Sony you went wrong with you PS3, i’ll just keep backing the hacker society, hope this post has helped you understand how it was wrong for you to censor your brand.

by rodneymullenface

This post is  mainly about the Anonymous rumored hack, background info on it and something people don’t realize or remember about Sony, which i think was a massive reason for the attack.

George Francis Hotz a 22-year-old hacker from New Jersey, whose alias include Geoshot, Million45 and Mil, gained fame and notoriety for unlocking the I-phone and for his hacking of the Sony PS3 which made him subject to a lawsuit.

Hotz created a blog announcing his plans to hack the Sony PS3 and five weeks later from its creation in January 2010, he announced that he had hacked the PlayStation allowing himself to read and write and have access to the machines system.

On January 2, 2011 he posted root keys to the PS3 on his website along with a D.I.Y video, they were later removed as a result of legal action by Sony,  and by the 11th Sony filled an application for a temporary restraining order against Hotz in the US District court of northern California.

Sony took Mr Hotz to court for breaching the Digital Millennium Copyright Act for publishing the encryption keys and software tools to allow complete control of their consoles. Sony also was granted by judge, the right to acquire the IP addresses of anybody who visited the hackers websites from its 2009 and the power to demand Youtube to hand over IPs, including the access to Mr Hotz Paypal account.

Hotz made this comedy parody rap song about the incident, which lyrically and considering the flow, was actually pretty good and very funny.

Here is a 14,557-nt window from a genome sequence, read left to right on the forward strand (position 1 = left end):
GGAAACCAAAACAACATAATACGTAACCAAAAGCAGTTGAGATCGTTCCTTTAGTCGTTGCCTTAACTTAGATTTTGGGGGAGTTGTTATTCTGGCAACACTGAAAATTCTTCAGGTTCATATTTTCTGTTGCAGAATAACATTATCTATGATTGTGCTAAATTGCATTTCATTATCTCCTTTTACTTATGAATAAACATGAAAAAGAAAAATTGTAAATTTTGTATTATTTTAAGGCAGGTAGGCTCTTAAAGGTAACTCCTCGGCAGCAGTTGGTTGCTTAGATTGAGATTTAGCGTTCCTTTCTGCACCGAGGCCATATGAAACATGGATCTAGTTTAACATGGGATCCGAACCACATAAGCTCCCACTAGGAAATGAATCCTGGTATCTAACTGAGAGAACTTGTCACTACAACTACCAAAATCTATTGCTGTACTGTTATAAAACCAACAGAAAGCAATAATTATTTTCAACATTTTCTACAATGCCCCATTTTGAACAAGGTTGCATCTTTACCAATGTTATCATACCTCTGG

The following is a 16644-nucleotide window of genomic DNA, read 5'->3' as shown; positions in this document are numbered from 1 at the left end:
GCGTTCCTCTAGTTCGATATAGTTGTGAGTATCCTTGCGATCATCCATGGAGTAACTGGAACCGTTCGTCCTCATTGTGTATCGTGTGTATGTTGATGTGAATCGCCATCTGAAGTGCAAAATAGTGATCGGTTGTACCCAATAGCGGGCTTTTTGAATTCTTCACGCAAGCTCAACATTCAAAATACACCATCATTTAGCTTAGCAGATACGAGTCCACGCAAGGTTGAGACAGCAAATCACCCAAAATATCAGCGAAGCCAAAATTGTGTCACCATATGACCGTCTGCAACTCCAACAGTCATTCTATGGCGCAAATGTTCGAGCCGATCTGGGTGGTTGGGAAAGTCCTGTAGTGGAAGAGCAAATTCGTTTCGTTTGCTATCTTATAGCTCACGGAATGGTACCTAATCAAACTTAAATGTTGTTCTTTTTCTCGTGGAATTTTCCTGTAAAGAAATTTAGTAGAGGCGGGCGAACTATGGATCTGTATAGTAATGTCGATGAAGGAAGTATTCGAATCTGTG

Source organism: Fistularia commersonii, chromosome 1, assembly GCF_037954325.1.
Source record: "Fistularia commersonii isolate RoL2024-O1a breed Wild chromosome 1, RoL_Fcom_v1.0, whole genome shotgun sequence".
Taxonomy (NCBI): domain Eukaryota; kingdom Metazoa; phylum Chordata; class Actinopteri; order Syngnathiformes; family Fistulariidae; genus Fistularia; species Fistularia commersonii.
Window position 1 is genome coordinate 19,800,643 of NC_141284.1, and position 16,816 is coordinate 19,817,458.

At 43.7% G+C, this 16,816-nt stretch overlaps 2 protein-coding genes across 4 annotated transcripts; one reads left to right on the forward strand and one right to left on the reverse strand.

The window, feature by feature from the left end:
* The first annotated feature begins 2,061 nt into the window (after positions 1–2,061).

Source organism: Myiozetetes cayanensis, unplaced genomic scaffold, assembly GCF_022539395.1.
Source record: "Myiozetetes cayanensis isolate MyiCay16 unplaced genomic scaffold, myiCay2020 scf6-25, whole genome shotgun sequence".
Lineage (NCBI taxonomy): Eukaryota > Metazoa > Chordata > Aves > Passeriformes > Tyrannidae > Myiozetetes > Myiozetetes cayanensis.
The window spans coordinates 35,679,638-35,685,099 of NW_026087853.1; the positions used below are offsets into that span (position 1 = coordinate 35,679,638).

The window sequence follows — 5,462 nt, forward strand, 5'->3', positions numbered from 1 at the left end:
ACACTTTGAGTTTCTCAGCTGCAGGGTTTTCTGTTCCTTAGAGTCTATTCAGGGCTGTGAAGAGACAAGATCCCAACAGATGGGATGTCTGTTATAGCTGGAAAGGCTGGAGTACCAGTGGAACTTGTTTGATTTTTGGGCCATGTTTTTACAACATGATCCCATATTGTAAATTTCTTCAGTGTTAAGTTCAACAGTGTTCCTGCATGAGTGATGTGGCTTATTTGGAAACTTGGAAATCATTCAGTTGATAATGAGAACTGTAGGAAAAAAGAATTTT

As april came, it was revealed that Hotz and Sony had settled the lawsuit out of court with the condition of Hotz never resuming hacking against Sony.

Anonymous got involved in retaliation against Sony’s gaining of access to the IP addresses dubbing this as a ‘offence against free speech and internet freedom’.

This video statement was uploaded on YouTube 7th april 2011.

Anonymous claimed to be responsible for DDos attacks on Playstation.com and the Playstation store however the attackers of the network remain silent and with so many claims being passed around it’s hard to find an individual or a group responsible. Although, some claim the first few days of the network being down was Anonymous, however there is no proof. Plans had emerged that a hardcore splinter faction of Anonymous were merging plans to target Sony executives.

Anonymous branch AnonOps denied being involved with the major Playstation network attack, which resulted in hackers breaking into the network, and apparently stealing personal information on some 77 million users along with keeping the network down for nearly two months.

Hotz denied any responsibility or connection for the attack and stated “Running homebrew and exploring security on your devices is cool; hacking into someone else’s server and stealing databases of user info is not cool”.